To the surprise of many, Microsoft seems to have built into the forthcoming Windows 7 a way to completely disable Internet Explorer, if you know the trick.
Meanwhile, in response to complaints from the European Commission, the software giant is also proposing to ship within the Continent a version of Windows 7 without IE, although Microsoft’s plan would allow PC makers themselves to freely install Redmond’s browser.
By disabling AutoRun and changing the wording of the top entry in the AutoPlay dialog, Microsoft has made the forthcoming Windows 7 more secure without significantly inconveniencing Windows customers.
The company also promises to make similar security changes in AutoRun and AutoPlay available for XP and Vista users, although it hasn’t yet said when this will happen.
Some of the programs that run automatically every time Windows starts can be more than a little cantankerous.
In the past, you may have used Msconfig or Windows Defender to rein in problematic autostart apps, but there’s a better way — one that will stand you in good stead when (need I say “if”?) you switch to Windows 7.
They must have put something in the water in Redmond, because the Windows 7 development team is starting to respond to feedback from us average joes running beta copies.
I hate — hate — to sound like a Microsoft fanboy, but several significant, quick improvements to the beta version will be in the Win7 Release Candidate, which I expect to arrive in April.
The Windows Experience Index PC benchmarking suite, which was introduced in Vista, is modified somewhat in Windows 7 — and not always for the better.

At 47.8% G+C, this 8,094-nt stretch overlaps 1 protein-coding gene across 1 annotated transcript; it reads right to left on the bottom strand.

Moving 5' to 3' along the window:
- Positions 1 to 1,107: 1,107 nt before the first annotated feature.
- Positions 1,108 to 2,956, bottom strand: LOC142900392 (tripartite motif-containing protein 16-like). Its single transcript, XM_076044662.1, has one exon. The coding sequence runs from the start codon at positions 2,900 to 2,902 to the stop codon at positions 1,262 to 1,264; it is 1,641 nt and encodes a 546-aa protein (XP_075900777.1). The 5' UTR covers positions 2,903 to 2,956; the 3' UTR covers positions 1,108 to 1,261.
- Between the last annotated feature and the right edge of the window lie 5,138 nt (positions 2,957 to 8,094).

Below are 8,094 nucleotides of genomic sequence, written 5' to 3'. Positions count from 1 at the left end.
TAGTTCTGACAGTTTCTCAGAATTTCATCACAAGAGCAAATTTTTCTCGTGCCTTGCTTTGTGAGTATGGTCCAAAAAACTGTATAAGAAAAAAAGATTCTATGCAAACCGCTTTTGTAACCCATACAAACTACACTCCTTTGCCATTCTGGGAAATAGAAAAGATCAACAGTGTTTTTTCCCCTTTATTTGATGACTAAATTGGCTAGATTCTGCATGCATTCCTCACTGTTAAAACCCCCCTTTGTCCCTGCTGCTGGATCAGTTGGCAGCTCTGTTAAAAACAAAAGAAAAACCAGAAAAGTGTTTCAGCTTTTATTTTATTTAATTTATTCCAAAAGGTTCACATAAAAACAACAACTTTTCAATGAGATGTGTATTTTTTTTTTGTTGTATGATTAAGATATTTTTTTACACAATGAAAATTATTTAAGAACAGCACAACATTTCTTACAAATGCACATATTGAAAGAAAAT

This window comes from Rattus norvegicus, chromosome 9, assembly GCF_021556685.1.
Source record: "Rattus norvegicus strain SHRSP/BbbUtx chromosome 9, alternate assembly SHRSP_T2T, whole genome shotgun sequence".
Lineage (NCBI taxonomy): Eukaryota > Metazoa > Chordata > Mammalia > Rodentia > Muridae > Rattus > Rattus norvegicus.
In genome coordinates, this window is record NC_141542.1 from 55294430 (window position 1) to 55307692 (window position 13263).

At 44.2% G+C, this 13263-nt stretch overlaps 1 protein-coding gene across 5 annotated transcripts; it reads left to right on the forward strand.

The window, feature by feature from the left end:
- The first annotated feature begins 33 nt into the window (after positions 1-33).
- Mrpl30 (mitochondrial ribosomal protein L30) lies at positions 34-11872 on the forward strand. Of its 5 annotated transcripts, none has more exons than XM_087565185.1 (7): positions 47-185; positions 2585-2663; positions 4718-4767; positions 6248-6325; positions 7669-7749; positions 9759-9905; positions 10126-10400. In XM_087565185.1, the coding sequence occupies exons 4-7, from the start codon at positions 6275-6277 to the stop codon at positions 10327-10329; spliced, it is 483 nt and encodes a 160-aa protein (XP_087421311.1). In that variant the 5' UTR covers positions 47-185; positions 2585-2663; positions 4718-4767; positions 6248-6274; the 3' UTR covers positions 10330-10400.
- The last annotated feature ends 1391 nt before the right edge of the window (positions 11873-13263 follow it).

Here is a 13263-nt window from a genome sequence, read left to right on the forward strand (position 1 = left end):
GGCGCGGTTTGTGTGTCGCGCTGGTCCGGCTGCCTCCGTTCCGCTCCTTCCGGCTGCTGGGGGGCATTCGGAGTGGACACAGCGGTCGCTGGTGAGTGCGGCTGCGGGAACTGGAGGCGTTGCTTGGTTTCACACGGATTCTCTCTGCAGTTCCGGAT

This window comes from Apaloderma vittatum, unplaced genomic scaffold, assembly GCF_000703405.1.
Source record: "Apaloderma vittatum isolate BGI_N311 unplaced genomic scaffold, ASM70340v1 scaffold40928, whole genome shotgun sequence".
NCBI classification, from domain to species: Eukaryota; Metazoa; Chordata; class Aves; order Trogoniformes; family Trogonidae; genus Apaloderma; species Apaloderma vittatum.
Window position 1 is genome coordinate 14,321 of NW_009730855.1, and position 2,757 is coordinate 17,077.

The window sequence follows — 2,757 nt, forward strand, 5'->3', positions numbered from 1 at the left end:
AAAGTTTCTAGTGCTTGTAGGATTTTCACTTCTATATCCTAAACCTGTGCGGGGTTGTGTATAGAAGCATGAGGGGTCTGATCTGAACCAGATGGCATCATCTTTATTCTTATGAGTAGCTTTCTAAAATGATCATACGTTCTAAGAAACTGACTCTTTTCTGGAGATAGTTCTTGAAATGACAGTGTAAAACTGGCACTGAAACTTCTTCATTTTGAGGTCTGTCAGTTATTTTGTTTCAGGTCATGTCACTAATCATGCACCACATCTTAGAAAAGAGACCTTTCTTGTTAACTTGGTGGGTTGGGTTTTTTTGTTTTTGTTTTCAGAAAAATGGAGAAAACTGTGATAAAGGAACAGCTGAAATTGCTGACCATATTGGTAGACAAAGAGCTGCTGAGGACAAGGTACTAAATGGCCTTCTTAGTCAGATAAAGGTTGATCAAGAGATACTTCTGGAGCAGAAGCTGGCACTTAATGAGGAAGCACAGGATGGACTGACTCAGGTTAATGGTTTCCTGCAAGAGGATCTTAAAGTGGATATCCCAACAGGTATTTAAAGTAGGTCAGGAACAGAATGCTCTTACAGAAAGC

If you know which numbers to ignore, however, the Experience Index can save you a heap of money on a Windows 7 machine.
Windows 7 ushers in a new bifurcation of Windows applications: some apps that used to ship with the OS are now available only by download.
Allow me to help you find which of these Live Essentials you’ll find handy — most of which work in XP and Vista as well as in Windows 7.
Last January, I devoted a column to the topic of undeleting pictures on a camera, and the deluge of thanks from readers warmed the cockles of my heart.
This year, the file-undelete situation’s even better — technically — and besides, my cockles could use a warmup.
A few weeks ago, software giant Adobe patched a security hole in its ubiquitous Acrobat and Reader software for PDF files.
Several months before Adobe released its patch, however, a small company named Foxit, which makes a highly recommended PDF reader, had already distributed its own fix for a similar security breach.